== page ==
The project seeks to create a novel, efficacious vaccine against influenza virus; a new type of synthetic vaccine readily adaptable to meet whichever influenza virus subtype may arise. A new generation of RNA-replicon technology will be employed combined with nanoparticles and innovative adjuvants for targeting of dendritic cells and efficient antigen expression. The consortium comprises two SMEs and two academic institutions each having unique and patented expertise such as replicon technology, nanoparticle technology, adjuvant chemistry, and surface modification chemistry to attach targeting moieties. As a highly interdisciplinary project, extensive exchange of knowledge between the project partners will be required in particular between product focused SMEs (nanoparticles, adjuvants) and technology excellence of academic institutions (replicon technology, surface modification chemistry).

Agency: Cordis | Branch: FP7 | Program: CP-FP | Phase: HEALTH.2010.2.4.5-2 | Award Amount: 7.76M | Year: 2010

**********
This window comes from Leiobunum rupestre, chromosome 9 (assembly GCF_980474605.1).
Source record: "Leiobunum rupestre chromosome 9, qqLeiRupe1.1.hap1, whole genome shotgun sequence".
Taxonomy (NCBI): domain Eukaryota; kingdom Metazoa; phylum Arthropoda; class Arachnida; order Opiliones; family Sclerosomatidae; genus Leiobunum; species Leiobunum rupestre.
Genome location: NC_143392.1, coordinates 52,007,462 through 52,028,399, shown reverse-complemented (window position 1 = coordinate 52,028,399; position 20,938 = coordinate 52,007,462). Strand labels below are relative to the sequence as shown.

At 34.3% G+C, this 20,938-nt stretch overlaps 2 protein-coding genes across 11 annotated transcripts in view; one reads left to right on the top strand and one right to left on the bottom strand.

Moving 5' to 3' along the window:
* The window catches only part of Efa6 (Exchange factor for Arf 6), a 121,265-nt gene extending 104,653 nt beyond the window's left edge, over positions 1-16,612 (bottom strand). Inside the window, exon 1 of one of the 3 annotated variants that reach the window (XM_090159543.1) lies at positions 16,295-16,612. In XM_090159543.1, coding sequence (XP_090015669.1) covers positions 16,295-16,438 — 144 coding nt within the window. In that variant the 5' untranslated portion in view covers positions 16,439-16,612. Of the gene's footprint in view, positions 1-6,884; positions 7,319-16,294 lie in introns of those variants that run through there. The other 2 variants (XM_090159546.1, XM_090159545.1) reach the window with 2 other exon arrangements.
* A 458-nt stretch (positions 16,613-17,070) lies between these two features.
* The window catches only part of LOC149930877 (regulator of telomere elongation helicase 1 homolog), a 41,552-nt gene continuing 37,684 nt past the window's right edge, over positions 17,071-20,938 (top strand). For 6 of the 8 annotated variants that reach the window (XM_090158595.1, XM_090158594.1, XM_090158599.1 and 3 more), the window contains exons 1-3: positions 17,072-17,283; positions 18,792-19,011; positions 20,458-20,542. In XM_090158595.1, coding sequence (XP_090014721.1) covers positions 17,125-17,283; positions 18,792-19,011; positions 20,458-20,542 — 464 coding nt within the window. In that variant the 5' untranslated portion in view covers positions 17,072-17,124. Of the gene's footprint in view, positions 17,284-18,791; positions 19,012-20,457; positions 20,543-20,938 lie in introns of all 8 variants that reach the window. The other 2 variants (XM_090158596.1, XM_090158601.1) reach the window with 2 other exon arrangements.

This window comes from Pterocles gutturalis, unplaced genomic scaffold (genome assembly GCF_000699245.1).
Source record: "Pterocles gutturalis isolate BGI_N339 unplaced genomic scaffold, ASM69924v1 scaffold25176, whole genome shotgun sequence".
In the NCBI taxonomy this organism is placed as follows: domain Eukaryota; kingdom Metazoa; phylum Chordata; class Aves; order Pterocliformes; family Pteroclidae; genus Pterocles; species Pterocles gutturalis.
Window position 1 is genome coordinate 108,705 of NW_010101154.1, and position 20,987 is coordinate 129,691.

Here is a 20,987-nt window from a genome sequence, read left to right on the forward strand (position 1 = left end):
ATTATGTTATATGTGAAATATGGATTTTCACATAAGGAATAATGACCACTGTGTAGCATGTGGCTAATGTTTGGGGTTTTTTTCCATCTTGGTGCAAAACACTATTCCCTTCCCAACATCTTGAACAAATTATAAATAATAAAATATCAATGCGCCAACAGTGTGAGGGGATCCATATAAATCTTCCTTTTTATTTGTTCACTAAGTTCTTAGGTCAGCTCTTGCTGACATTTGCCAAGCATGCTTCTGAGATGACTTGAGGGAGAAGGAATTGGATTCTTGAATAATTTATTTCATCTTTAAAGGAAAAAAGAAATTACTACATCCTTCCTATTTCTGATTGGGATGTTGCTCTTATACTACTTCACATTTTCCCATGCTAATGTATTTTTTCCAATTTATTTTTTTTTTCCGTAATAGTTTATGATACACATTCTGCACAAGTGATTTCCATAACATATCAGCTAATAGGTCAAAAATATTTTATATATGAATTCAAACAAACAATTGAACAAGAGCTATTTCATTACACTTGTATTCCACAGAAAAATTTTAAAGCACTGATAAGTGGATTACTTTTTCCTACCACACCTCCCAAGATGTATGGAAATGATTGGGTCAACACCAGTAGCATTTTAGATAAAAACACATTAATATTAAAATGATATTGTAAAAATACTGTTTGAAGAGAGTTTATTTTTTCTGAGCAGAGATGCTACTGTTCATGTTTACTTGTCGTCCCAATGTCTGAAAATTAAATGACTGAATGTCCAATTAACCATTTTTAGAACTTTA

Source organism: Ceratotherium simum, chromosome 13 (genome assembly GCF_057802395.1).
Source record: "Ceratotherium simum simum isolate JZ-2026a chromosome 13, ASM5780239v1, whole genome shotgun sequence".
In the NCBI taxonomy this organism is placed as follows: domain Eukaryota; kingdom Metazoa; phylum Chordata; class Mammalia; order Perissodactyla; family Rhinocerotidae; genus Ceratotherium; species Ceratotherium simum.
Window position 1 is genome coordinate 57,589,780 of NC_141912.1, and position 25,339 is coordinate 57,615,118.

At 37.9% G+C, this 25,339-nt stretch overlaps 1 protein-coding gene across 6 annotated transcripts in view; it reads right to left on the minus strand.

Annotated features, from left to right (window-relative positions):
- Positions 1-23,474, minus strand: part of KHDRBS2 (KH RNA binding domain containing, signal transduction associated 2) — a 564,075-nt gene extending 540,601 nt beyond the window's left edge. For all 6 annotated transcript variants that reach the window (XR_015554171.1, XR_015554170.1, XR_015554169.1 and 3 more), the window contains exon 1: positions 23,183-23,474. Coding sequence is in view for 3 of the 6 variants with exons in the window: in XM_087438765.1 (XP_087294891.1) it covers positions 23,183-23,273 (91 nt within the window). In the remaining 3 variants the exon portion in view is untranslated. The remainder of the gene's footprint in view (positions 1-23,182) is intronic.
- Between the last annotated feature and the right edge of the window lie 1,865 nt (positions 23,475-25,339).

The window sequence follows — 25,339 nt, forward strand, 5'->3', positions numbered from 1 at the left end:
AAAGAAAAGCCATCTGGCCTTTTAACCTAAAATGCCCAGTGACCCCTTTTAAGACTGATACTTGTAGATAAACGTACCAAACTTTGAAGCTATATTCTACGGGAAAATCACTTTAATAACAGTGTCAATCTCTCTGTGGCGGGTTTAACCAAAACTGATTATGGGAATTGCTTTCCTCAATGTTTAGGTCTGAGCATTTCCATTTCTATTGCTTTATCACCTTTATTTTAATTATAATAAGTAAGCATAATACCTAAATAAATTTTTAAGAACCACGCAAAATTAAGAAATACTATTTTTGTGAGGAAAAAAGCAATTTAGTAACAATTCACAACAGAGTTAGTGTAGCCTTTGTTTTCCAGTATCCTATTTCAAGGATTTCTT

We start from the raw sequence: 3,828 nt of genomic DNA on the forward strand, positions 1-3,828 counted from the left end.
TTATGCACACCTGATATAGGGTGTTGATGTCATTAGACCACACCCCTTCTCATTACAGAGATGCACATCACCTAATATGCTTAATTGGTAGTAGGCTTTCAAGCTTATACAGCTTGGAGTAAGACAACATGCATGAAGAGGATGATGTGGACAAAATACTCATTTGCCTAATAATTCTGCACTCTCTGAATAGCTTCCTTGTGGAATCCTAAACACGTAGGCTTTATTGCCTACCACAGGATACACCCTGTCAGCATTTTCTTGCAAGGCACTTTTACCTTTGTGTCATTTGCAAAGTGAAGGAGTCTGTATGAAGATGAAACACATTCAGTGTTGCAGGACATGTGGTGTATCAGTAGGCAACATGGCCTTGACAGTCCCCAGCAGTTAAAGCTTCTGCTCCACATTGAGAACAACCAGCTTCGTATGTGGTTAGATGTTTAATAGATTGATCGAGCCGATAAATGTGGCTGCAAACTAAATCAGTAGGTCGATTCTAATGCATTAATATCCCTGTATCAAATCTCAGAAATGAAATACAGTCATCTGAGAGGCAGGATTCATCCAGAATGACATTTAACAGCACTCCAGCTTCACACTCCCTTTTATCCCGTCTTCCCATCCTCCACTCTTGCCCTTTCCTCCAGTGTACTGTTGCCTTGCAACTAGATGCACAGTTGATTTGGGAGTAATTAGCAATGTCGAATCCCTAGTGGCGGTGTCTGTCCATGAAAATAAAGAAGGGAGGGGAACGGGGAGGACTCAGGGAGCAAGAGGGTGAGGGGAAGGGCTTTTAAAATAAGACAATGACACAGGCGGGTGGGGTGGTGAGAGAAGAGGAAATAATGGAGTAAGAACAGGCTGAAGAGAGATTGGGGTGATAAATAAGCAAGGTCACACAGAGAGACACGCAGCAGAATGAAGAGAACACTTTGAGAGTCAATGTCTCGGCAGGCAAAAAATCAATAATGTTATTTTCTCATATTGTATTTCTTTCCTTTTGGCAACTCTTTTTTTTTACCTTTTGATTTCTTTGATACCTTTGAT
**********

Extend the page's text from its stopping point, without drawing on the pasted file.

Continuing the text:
This proposal builds on existing expertise and collaborations of a multidisciplinary Consortium of basic scientists and clinical investigators each of whom has made a substantial individual contribution to understanding the links between infection and autoimmunity. The aim of the INTRICATE Consortium is to prosecute a programme of Translational Research that deliniates the role of infection in the induction and perpetuation of severe systemic autoimmune disease with the ultimate object of identifying new therapeutic strategies based on knowledge of pathogenesis. Our strategy will systematically analyse the complex and diverse processes involved in a model human disease: - Anti-neutrophil cytoplasmic antibody (ANCA) associated systemic vasculitis (AAV). AAV is ideally suited because it is known to be caused by autoantibodies of defined specificity and second because it is strongly linked to infection to infection. INTRICATE will use mouse models to answer the specific question whether infection with clinically relevant bacteria induces autoimmune disease in transgenic mice that express the human autoantigen. The use of novel high-throughput antigen array technology in well-characterized patient cohorts and analysis of microbial and host specific mechanisms combined with genome wide association study (GWAS) will determine whether dysbiosis or infection with specific microorganisms triggers the induction or re-activation of AAV. Unraveling the pathogenic processes that are responsible for this chronic autoimmune disease and the knowledge gained will lead to the development of novel preventive and therapeutic strategies.